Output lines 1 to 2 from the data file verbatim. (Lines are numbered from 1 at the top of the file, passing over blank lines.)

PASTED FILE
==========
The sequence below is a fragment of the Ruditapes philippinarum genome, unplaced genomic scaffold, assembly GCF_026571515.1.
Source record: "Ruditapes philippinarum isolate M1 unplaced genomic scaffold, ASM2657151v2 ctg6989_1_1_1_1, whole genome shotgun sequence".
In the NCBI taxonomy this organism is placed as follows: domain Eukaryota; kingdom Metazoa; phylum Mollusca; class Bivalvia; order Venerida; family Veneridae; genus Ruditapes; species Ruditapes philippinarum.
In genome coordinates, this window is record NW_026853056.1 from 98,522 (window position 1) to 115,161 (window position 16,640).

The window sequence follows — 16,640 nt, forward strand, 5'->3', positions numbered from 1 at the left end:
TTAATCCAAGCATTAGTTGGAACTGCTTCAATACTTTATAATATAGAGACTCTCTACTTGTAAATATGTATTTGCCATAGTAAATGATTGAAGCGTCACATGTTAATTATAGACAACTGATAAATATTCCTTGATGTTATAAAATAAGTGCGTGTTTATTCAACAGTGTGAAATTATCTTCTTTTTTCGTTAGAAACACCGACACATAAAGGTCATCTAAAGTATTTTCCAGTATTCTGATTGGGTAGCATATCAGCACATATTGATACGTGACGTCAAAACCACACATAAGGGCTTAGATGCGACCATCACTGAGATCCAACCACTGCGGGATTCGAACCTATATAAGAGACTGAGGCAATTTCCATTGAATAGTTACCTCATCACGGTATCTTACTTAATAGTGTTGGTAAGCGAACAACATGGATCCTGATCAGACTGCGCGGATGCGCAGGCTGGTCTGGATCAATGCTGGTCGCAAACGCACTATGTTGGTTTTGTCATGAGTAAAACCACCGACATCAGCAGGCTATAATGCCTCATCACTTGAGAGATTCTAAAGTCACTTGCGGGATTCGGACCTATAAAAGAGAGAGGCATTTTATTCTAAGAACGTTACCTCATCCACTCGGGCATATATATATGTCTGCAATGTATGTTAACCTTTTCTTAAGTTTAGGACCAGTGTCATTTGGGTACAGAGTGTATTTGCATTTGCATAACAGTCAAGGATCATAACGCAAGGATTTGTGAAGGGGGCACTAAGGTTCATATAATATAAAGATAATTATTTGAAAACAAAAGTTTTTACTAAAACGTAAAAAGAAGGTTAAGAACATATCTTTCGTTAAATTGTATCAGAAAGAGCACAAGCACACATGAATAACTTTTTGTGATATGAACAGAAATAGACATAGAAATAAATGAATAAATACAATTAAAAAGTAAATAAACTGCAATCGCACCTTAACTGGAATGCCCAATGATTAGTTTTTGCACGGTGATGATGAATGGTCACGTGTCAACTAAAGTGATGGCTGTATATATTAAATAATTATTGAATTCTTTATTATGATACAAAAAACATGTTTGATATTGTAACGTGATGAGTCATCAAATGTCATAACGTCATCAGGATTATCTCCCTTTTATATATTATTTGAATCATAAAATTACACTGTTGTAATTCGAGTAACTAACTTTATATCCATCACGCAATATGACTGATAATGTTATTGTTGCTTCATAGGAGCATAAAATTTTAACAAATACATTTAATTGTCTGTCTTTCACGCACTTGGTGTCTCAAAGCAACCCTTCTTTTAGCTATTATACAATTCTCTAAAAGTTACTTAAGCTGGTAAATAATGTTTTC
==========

The sequence below is a fragment of the Ruditapes philippinarum genome, unplaced genomic scaffold, assembly GCF_026571515.1.
Source record: "Ruditapes philippinarum isolate M1 unplaced genomic scaffold, ASM2657151v2 ctg6989_1_1_1_1, whole genome shotgun sequence".